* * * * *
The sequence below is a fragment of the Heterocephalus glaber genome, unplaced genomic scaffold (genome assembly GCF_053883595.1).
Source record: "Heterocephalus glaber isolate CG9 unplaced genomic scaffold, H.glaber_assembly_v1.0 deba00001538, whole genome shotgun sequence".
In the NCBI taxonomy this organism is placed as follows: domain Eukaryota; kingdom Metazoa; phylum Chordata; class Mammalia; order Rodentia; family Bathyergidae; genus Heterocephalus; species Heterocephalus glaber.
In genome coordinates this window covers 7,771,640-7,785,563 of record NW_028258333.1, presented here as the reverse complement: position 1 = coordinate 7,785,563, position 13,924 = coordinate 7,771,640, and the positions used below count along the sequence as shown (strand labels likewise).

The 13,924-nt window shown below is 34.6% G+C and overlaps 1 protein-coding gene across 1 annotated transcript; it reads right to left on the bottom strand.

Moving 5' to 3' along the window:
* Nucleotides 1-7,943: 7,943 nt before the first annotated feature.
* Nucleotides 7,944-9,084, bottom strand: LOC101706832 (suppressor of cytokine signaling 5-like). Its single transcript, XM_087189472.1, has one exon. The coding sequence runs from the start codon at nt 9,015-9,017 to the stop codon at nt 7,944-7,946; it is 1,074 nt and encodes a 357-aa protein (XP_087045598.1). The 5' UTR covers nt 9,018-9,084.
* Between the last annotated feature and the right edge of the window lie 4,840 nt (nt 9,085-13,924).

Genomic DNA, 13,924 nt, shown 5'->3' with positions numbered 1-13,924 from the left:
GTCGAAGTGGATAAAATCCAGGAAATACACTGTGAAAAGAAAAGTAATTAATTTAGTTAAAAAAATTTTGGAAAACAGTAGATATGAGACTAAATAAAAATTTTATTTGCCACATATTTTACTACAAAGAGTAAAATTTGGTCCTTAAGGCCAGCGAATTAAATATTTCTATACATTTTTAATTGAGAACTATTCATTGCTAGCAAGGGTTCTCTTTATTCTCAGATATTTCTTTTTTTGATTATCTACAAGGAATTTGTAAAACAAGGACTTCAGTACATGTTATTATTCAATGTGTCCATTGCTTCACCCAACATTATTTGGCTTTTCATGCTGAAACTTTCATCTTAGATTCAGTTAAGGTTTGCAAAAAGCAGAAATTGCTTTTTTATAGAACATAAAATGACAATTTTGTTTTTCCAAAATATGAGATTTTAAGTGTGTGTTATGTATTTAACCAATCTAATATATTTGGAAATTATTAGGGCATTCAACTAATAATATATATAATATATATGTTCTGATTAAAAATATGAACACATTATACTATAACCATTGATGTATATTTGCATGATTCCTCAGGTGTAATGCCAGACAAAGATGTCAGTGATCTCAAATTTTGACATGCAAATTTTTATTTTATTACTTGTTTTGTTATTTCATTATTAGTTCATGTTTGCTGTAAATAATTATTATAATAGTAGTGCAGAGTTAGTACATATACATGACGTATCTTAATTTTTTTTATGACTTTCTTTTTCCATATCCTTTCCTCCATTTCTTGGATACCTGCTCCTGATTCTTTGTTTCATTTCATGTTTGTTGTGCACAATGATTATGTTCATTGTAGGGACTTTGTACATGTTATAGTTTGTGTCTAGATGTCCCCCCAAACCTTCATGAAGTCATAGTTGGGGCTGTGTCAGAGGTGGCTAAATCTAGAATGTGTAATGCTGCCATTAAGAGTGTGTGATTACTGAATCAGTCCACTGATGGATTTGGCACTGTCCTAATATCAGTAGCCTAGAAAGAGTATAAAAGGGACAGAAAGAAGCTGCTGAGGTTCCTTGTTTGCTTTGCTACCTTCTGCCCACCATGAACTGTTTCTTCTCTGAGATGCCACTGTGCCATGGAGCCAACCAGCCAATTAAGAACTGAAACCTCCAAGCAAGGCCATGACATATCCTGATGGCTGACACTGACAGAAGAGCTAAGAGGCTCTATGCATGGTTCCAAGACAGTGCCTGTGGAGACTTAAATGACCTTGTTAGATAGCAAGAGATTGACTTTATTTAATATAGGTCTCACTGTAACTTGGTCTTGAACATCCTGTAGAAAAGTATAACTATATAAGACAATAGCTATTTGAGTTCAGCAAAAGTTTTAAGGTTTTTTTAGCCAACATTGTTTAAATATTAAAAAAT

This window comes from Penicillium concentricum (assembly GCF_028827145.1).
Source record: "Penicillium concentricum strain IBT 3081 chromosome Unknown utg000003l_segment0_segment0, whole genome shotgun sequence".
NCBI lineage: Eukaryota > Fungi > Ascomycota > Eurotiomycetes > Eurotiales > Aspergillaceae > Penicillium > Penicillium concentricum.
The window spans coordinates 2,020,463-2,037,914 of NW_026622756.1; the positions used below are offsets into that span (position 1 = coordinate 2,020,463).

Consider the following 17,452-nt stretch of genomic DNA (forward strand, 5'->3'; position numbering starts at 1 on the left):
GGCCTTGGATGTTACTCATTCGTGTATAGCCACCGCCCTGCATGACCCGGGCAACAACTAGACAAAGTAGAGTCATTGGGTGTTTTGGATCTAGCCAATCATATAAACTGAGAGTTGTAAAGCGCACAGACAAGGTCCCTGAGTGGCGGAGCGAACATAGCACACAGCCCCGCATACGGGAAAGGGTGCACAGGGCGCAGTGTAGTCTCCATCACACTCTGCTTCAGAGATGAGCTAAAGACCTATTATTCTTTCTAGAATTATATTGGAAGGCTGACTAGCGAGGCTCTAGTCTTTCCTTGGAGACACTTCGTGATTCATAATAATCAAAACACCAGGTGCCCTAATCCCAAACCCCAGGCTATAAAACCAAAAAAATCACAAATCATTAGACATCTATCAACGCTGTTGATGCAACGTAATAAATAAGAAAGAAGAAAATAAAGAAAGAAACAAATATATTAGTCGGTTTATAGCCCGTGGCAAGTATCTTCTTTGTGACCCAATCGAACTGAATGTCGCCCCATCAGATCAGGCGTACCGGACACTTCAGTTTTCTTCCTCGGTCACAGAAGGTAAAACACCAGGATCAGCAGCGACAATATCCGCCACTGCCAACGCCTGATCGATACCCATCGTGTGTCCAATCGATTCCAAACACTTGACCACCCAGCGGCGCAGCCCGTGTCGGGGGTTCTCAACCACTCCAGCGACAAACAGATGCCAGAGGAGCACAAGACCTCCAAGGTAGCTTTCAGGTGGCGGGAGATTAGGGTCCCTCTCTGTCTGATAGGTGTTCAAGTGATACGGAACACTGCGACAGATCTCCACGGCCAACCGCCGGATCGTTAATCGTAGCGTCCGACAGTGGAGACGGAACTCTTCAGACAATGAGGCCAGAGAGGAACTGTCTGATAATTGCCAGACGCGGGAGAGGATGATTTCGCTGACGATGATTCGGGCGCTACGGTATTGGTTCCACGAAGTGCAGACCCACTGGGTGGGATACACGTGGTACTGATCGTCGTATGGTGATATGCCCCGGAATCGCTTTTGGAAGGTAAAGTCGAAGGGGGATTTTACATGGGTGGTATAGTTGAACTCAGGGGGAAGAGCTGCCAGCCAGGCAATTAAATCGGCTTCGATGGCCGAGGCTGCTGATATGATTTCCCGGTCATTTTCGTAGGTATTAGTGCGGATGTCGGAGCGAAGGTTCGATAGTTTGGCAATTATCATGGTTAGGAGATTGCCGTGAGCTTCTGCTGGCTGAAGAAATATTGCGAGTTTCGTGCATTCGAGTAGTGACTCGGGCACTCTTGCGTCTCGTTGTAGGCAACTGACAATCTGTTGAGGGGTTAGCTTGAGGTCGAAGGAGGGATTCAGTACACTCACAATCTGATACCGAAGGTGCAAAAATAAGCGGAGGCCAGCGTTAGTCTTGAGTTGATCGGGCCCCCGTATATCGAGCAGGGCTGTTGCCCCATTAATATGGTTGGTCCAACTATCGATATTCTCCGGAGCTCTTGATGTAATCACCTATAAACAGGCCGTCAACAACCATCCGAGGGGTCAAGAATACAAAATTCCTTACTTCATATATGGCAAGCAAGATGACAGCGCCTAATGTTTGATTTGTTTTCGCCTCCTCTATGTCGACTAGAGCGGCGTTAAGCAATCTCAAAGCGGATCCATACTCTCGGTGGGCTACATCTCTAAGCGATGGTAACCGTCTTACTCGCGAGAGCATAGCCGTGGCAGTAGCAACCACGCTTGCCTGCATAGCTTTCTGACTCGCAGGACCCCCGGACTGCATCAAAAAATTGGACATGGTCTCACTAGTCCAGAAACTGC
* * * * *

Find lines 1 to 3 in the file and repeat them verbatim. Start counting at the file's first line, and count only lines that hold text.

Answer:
The sequence below is a fragment of the Heterocephalus glaber genome, unplaced genomic scaffold (genome assembly GCF_053883595.1).
Source record: "Heterocephalus glaber isolate CG9 unplaced genomic scaffold, H.glaber_assembly_v1.0 deba00001538, whole genome shotgun sequence".
In the NCBI taxonomy this organism is placed as follows: domain Eukaryota; kingdom Metazoa; phylum Chordata; class Mammalia; order Rodentia; family Bathyergidae; genus Heterocephalus; species Heterocephalus glaber.